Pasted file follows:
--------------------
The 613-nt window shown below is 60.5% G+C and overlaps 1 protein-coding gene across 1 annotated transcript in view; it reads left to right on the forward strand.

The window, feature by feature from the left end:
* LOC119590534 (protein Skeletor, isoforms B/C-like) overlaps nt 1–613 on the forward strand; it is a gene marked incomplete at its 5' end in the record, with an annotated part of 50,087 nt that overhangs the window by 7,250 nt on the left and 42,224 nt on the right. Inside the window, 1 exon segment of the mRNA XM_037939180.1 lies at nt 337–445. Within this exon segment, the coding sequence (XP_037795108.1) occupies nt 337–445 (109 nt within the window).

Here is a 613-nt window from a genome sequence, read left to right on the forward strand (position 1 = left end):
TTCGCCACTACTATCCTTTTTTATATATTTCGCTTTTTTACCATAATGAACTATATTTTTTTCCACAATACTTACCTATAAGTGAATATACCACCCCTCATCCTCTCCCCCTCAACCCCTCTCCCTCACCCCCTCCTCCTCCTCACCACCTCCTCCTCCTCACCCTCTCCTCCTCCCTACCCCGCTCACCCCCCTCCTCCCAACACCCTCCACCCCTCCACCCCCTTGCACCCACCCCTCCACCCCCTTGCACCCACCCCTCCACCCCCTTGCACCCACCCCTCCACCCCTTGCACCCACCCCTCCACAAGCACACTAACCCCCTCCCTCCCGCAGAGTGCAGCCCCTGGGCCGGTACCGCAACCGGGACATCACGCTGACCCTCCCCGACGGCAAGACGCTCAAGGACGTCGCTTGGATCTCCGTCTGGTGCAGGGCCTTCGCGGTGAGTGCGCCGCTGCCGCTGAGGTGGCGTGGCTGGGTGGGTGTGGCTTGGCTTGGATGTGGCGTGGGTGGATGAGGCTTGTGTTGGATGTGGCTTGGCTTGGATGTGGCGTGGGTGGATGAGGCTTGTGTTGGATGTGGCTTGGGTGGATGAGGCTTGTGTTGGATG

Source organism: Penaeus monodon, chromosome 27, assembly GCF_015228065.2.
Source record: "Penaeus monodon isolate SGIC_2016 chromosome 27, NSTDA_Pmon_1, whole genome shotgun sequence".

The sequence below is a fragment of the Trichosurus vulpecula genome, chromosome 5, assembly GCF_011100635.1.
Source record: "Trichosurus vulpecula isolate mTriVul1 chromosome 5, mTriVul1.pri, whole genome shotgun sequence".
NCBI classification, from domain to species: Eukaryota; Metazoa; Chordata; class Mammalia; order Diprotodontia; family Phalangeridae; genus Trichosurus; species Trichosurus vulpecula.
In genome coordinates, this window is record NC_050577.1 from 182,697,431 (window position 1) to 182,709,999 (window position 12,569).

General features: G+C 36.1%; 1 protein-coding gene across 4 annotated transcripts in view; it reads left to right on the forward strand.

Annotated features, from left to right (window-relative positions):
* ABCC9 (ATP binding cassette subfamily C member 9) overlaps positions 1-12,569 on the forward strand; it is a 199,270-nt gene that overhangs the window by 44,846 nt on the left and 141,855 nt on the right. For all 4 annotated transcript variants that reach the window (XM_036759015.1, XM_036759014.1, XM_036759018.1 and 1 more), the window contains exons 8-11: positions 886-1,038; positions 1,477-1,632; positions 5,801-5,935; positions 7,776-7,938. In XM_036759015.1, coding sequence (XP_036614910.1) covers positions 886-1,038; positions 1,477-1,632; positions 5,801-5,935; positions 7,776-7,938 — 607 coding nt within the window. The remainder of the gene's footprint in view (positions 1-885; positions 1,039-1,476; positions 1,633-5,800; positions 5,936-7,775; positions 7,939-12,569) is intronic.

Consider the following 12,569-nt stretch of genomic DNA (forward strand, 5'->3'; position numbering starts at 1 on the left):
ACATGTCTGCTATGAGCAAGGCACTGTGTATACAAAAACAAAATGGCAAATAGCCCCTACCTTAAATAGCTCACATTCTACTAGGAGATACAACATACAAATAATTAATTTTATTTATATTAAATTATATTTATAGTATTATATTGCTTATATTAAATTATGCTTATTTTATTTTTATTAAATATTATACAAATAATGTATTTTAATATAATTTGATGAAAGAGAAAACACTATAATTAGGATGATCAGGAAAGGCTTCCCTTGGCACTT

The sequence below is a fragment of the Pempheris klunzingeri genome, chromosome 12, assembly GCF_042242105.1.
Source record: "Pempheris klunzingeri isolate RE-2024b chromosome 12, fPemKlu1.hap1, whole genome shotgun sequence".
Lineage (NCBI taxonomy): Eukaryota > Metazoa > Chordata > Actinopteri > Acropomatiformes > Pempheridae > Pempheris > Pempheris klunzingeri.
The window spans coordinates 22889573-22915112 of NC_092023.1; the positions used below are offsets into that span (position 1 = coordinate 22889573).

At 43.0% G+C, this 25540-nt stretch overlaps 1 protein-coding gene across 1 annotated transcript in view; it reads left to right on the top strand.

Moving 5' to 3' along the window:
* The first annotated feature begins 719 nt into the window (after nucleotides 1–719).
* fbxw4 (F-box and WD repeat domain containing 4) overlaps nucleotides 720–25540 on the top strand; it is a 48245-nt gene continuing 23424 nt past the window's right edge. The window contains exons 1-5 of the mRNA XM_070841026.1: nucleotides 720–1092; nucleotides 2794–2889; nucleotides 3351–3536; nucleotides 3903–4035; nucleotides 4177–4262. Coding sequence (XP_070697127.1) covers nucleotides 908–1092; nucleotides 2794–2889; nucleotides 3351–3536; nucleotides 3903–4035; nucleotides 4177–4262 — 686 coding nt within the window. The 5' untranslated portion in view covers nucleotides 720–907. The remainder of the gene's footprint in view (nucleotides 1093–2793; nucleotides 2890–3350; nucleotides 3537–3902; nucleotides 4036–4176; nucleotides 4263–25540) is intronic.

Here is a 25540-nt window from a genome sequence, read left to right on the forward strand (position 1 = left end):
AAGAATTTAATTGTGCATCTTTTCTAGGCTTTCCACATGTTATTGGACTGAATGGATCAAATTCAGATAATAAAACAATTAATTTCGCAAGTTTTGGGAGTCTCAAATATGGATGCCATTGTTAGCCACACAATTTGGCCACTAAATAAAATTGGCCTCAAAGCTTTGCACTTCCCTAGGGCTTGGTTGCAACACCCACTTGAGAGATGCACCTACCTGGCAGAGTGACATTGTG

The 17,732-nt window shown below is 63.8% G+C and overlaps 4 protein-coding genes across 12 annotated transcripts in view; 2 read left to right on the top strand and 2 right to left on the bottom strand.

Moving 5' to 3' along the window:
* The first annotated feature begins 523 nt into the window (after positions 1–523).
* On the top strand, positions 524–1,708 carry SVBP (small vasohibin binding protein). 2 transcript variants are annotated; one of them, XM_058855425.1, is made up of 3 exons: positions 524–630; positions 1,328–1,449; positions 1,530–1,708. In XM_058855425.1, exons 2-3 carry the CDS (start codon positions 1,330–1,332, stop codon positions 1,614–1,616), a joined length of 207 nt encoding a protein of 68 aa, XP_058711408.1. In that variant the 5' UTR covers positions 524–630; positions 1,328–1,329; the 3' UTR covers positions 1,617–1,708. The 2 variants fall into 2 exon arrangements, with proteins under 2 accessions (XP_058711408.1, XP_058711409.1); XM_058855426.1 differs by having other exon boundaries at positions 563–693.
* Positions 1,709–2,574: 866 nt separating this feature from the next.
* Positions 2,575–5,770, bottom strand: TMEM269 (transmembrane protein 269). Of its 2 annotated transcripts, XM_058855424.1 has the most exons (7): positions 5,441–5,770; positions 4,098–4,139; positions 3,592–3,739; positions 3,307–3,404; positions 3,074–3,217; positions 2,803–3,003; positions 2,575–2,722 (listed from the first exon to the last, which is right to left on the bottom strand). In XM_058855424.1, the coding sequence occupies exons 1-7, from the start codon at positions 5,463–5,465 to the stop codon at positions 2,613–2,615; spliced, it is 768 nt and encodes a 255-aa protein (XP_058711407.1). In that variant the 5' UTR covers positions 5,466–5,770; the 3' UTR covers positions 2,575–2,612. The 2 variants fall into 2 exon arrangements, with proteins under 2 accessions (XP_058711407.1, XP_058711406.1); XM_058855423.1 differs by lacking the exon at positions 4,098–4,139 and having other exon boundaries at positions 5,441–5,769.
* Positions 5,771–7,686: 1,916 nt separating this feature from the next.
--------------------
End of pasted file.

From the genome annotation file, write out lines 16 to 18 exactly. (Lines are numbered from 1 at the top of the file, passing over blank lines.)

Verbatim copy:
ACATGTCTGCTATGAGCAAGGCACTGTGTATACAAAAACAAAATGGCAAATAGCCCCTACCTTAAATAGCTCACATTCTACTAGGAGATACAACATACAAATAATTAATTTTATTTATATTAAATTATATTTATAGTATTATATTGCTTATATTAAATTATGCTTATTTTATTTTTATTAAATATTATACAAATAATGTATTTTAATATAATTTGATGAAAGAGAAAACACTATAATTAGGATGATCAGGAAAGGCTTCCCTTGGCACTT

The sequence below is a fragment of the Pempheris klunzingeri genome, chromosome 12, assembly GCF_042242105.1.
Source record: "Pempheris klunzingeri isolate RE-2024b chromosome 12, fPemKlu1.hap1, whole genome shotgun sequence".